07.08.2020

Indigenous peoples play a key role in protection of biodiversity and climate

Exchange with the community of Gbèvozoun in Benin. Photo: UNDP-GEF SGP, Benin

Indigenous peoples live in all regions of the world and represent a large part of cultural diversity. According to the IPBES report they own or manage more than a quarter of the world's land. In addition, about 35 percent of the land areas that are protected worldwide are located on indigenous territories. These areas are often home to a great diversity of species and serve as natural carbon sinks. Therefore, indigenous peoples play a crucial role in the conservation of biodiversity and the mitigation of climate change, despite being less than 5 percent of the global population, with approximately 370 to 500 million people. It is against this backdrop, that the international community recognises the contribution of indigenous people to make long-term strategies and goals for the conservation of biodiversity and climate change mitigation more sustainable. Indigenous people can also play a key role in achieving the goals of the Convention on Biological Diversity (CBD) and the goal of putting  a greater part of the earth's surface under protection by 2030.

The International Day of the Indigenous Peoples’ draws attention to traditional ways of life that are at risk

A spiritual connection to their land and a life in harmony with nature are often fundamental components of indigenous values and beliefs. Their traditional knowledge includes sustainable practices that maintain the balance in nature and thus secure the livelihoods of the indigenous people in the long term. The traditional knowledge and practices of indigenous peoples also hold great potential for societies in the rest of the world, for example, for research into the medicinal properties of plants or biological pest control. However, the close relationship of indigenous people to nature also makes them particularly vulnerable: E. g. their existence is threatened by biodiversity losses, climate change and environmental degradation through deforestation for agriculture and the extraction of natural resources.

Despite cultural differences, different indigenous people share common problems. They are still often marginalised at national and local level, and are affected by extreme poverty and human rights violations.

This is one of the reasons why the International Day of Indigenous Peoples on 9 August aims to draw attention to the situation of indigenous peoples. This year, the focus will be on the impact of the COVID 19 pandemic, as indigenous people are  vulnerable to emerging viruses and strongly affected by the consequences of the pandemic, depending on the degree of their integration with the rest of the society or their degree of isolation. These vulnerabilities include poor access to health care and staple food and the loss of sources of income. At the same time, indigenous people can also play a crucial role in preventing future zoonoses and pandemics by preserving natural habitats and protecting areas of retreat.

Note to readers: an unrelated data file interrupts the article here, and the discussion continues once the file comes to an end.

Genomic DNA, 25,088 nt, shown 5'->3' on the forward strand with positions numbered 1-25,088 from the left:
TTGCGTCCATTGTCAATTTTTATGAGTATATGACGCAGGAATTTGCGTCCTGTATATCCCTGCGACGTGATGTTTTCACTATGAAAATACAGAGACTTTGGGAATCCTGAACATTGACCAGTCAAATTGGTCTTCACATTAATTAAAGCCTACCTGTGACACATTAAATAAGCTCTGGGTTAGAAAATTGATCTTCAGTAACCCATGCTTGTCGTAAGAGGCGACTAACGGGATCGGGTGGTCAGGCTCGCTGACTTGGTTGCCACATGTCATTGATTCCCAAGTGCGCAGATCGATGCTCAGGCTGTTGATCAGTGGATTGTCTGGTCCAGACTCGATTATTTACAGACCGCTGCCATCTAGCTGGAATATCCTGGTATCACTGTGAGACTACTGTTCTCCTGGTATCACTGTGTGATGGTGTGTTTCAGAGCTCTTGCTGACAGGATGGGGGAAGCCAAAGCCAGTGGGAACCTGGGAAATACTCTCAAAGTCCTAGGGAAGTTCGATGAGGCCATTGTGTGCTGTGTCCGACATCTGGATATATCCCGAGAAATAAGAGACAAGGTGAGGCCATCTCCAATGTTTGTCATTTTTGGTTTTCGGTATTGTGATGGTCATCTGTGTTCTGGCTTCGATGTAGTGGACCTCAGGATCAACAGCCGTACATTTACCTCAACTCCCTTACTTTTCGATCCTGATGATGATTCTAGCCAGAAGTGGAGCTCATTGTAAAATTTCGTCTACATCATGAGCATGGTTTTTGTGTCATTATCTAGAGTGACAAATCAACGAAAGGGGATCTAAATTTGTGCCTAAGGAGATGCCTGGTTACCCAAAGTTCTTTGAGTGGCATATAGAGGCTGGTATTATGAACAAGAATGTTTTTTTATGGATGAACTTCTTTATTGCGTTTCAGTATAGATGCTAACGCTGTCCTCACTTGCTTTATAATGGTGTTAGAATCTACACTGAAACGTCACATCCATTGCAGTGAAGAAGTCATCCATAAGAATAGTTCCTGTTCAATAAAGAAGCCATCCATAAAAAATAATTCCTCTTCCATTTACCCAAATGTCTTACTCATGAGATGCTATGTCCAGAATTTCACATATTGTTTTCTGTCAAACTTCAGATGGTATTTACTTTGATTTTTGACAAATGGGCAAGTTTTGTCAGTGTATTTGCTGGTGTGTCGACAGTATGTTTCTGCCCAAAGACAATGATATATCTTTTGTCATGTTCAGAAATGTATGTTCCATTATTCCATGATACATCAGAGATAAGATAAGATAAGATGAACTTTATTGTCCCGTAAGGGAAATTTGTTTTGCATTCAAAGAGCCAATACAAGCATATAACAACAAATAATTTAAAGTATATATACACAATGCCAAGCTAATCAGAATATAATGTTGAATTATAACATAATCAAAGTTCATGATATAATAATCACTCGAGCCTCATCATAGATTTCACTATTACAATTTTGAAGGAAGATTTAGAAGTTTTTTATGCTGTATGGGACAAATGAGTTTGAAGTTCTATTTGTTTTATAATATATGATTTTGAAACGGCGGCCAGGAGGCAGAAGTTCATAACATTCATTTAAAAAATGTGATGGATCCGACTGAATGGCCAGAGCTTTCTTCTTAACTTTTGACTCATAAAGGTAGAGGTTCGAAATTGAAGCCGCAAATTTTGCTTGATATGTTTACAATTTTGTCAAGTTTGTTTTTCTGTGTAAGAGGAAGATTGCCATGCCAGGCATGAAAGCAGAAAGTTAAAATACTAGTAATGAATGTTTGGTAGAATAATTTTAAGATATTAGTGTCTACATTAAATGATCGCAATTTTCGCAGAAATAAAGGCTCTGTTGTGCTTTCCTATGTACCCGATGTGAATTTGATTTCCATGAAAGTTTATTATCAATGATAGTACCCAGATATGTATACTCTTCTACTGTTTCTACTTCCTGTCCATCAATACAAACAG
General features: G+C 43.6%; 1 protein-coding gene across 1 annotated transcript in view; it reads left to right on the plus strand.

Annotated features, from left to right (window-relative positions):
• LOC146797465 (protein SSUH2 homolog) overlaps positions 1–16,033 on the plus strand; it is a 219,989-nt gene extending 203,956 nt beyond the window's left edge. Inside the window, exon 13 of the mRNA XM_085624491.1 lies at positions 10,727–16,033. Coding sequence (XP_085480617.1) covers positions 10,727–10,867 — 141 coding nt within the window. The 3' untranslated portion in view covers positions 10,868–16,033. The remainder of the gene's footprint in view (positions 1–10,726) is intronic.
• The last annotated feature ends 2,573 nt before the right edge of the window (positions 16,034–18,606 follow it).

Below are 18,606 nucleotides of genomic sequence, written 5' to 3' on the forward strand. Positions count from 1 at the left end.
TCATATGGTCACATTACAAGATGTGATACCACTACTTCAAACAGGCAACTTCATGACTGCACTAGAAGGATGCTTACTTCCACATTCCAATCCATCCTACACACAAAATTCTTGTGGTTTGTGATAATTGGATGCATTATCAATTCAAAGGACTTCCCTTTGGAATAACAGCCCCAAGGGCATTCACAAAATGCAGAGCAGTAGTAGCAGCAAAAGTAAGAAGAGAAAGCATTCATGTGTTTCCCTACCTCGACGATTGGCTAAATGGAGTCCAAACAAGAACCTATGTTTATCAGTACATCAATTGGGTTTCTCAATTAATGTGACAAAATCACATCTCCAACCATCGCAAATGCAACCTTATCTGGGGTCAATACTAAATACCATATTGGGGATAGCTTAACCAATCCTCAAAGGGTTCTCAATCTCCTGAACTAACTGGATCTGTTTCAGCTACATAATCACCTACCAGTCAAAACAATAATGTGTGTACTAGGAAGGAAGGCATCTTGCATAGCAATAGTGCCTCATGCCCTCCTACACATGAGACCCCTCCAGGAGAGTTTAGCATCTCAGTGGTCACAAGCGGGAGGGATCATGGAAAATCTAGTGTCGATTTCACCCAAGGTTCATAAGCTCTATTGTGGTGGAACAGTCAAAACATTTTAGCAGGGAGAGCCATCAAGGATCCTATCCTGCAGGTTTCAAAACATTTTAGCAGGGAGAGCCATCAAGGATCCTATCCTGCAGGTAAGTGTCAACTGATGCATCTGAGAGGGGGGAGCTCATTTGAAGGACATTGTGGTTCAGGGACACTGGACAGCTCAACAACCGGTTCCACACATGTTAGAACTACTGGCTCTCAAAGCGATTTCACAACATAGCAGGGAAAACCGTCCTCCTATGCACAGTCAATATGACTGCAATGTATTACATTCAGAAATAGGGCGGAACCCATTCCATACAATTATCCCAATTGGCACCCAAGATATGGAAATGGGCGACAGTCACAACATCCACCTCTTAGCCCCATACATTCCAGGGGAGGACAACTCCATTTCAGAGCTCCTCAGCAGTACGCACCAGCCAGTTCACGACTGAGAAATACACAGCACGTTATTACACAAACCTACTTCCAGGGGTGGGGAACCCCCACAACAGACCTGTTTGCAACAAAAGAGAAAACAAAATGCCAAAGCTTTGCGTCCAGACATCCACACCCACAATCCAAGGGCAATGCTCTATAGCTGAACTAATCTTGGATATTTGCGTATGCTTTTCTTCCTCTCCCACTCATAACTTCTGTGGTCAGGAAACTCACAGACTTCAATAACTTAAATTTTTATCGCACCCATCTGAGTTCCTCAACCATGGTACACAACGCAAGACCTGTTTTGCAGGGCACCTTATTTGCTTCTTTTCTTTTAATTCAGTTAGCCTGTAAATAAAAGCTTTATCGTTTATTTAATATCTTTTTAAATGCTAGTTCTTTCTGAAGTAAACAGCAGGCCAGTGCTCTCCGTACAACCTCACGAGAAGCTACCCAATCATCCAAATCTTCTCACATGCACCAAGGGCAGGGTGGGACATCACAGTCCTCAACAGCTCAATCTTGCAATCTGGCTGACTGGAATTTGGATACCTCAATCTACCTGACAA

Read more about this topic in the article IKI support for indigenous groups in coping with COVID-19 

IKI support for indigenous people worldwide

The International Climate Initiative (IKI) has been funding projects and approaches to strengthen indigenous people and their role in the conservation of biodiversity for many years. The recognition of indigenous structures and lifestyles and the increase of their participation in project approaches and decision-making processes is a central component of project work. This is particularly vital in the areas of land use planning, protected area management and monitoring.

IKI currently supports more than 30 projects that have a connection to indigenous people. These projects are spread around the globe and protect ecosystems from Peru, Ethiopia and Indonesia to northern regions of Russia. Since 2017, all IKI projects have been checked for safeguards to avoid or minimise potential negative consequences of project activities for indigenous people.

Example: Project work in Colombia and Peru

The northwest regions of Colombia are a biodiversity hotspot and home to many indigenous and Afro-Colombian communities that are exposed to pressure from the mining industry. In this region, there is an IKI project supporting the development of land use planning strategies for indigenous territories, strengthening community production systems and demonstrating possibilities for a sustainable use of the region’s biodiversity. The focus is primarily on indigenous women, who are empowered through the development of planning strategies for land use. These life plans include ethnic approaches and aim at a sustainable use and management of tribal areas.

In Peru, a project is helping to protect the biodiversity of the Manu biosphere reserve by involving the indigenous people living there in the management of the reserve and its natural resources and introducing new models for shared decision-making. Income generating measures and the reduction of human/wildlife conflicts also contribute to the long-term protection goals. Currently, the IKI Corona Response Package compensates and further diversifies sources of income from sustainable economic activities in the buffer zone. The aim is to secure the indigenous communities income  and the management of the biosphere reserve.

Peru’s second largest forest area lies in the Ucayali region that unfortunately has the highest deforestation rates in the country. An IKI project is working in this region to improving forest protection through the establishment of indigenous technical forest management units, intercultural training for indigenous forest management and monitoring support for the indigenous population to prevent illegal forest use.